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New Year, New Challenges

January 19, 2011

Changes in the political landscape and the nation’s fiscal realities are sure to make for some tough choices in 2011. One more tough reality is that the new year brings a milestone in American demographics—on January 1, over 10,000 Baby Boomers turned 65…and that trend will continue every day for the next 19 years. Though many communities already are experiencing shortages of physicians, the aging U.S. population will make unprecedented demands on the health care system over the next two decades, even as we renew attempts to invest in prevention and primary care.

I was struck by the recent article in the New York Times by an internal medicine resident at my alma mater, the University of California, San Francisco, describing one patient’s challenge to access timely surgical services only to cost the health care system—and his own health—far more than the original procedure.

That’s why I was particularly alarmed to see that President Obama’s bipartisan National Commission on Fiscal Responsibility and Reform (NCFRR) had included in its recommendations a two-thirds reduction in support for physician training and the patient care missions of teaching hospitals. Last month, the bipartisan Hope Street Group  reported that the nation will face a shortage of almost 100,000 doctors in the next 10 years; cuts to Medicare GME would reduce the number of doctors and reduce vital services such as trauma and burn care. Not to mention that the NCFRR proposal also would lead to an immediate loss of tens of thousands of jobs in health care, from custodial staff to trauma nurses. A poor treatment plan for a grave diagnosis.

Medical Schools Moving the Medical Home Forward

Improving efficiency in health care is essential, and medical schools and teaching hospitals are looking to find solutions in ways that change clinical care and education while still moving cures from bench to bedside.

In a new report from the AAMC, my colleagues highlight several institutions that have moved the medical home concept into practice and into physician education and training. While medical schools and teaching hospitals have long been known for developing vaccines and new technologies and caring for the most ill and vulnerable patients, there is a growing recognition that a healthy community will require a healthy system of primary care and a commitment to community-based medicine.

Over the last few weeks, I’ve spoken with leaders from several institutions that also have created programs to improve patient safety and to take what we know works in health care and translate those lessons into everyday practice. Many of these examples come from institutions that are best known for their contributions to biomedical research, but which have also managed to become community leaders in improving health care for patients.

Making the Nation’s Health a Budget Priority

Four months into FY 2011, federal agencies still don't know what their budgets for the current fiscal year will be—and they may not know until the year is half over. Unfortunately, this delay in the appropriations process has become an annual exercise; this year it is especially troubling because of threats to slash domestic discretionary spending to FY 2008 levels. For medical schools and teaching hospitals, this would have a devastating effect on initiatives to improve the nation's health—all for a negligible impact on the deficit.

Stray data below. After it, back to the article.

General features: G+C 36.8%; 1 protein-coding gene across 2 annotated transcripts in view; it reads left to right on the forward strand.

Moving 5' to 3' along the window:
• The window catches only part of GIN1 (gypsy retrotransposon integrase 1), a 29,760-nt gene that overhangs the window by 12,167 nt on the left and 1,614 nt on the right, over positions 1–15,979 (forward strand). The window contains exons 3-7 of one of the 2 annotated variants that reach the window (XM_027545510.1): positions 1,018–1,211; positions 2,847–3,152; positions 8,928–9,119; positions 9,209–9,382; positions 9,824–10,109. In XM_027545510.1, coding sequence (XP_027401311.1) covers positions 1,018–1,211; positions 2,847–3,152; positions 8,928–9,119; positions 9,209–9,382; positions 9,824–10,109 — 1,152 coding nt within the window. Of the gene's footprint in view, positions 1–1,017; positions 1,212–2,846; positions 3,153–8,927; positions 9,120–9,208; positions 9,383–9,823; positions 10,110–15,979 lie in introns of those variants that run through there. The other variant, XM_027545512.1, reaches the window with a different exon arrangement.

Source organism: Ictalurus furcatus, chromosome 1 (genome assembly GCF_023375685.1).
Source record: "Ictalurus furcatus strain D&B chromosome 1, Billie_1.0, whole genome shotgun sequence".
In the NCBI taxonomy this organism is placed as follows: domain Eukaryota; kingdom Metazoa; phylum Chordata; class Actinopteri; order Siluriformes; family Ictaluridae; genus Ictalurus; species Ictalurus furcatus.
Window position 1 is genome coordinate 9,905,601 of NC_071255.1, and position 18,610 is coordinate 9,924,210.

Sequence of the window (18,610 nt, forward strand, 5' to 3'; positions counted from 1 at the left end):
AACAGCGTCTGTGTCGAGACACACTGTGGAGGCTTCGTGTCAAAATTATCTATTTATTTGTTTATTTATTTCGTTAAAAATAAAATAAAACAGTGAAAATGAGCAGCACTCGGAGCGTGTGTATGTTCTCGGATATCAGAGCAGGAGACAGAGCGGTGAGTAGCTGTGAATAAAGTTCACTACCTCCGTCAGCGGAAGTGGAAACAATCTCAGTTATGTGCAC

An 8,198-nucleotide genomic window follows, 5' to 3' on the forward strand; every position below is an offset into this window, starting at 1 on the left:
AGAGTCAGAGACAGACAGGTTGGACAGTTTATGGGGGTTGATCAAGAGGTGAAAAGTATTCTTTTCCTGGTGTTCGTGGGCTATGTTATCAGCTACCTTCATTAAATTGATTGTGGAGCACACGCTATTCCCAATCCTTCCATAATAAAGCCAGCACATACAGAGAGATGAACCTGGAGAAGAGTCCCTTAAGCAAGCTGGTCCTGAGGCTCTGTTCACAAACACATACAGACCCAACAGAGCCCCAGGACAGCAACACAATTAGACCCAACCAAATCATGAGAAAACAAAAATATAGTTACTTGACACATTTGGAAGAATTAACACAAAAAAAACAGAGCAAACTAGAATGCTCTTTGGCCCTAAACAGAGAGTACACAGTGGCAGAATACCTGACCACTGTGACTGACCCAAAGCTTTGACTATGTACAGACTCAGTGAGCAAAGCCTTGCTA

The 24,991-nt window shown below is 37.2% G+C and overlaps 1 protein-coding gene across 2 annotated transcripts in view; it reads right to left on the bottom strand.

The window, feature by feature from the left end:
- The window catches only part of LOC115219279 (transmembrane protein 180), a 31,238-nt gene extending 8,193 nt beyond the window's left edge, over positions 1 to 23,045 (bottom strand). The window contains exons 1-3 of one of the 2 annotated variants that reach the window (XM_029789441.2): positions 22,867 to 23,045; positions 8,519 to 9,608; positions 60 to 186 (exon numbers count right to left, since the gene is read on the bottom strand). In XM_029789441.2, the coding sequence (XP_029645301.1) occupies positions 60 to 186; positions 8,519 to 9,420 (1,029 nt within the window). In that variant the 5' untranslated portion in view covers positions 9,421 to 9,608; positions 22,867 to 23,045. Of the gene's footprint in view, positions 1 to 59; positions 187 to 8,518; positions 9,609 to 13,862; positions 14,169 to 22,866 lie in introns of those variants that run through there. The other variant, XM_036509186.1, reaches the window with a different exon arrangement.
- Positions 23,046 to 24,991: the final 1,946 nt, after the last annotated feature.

Over the years, "boom and bust" funding cycles for the National Institutes of Health have proven counterproductive, as the multi-year nature of medical research—and medical progress—requires sustainable, predictable funding growth. The long-term nature of health professions training also necessitates consistent, reliable support, but funding for HRSA's health professions training programs has been erratic. Fiscal responsibility is a goal we all share, but it requires just as much commitment to wise investment as divestment (and a willingness to discuss ways to raise revenues for important policies).

Similarly, public health funding has oscillated over time, with funding waning just when people rely on such services the most: in economically challenging times. The Prevention and Public Health Fund was created last year as a way to ensure that funding is reserved each year for those activities that help keep people healthy. It's important to prioritize prevention and the nation's health in any economic climate, and it's also the fiscally responsible thing to do.

AAMC on the Radio

Those of you inside the Beltway may have heard AAMC radio ads on WAMU and WTOP. Supporting this campaign is a new Web page noting the incredible response of University of Arizona Medical Center to the Tucson shootings as well as highlighting information on ways medical schools and teaching hospitals are hubs of innovation transforming the practice of medicine every day.

On a Personal Note

The recent news coverage of the tragic shootings in Arizona has reminded me of why I am so lucky to do what I do. It's been a long time since I've staffed a trauma center or emergency department, but the events of this month and the actions of the health professionals at University Medical Center serve as a stark reminder of the unique responsibilities that teaching hospitals face every day. An article in the New York Times written one week after the tragedy captures what happens on a very personal level when disaster strikes.

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About the Author

Atul Grover, MD, PhD AAMC Executive Vice President

Atul Grover, MD, PhD
AAMC Executive Vice President

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For More Information

Peters Willson
Sr. Specialist, Policy and Constituency Issues
Telephone: 202-862-6029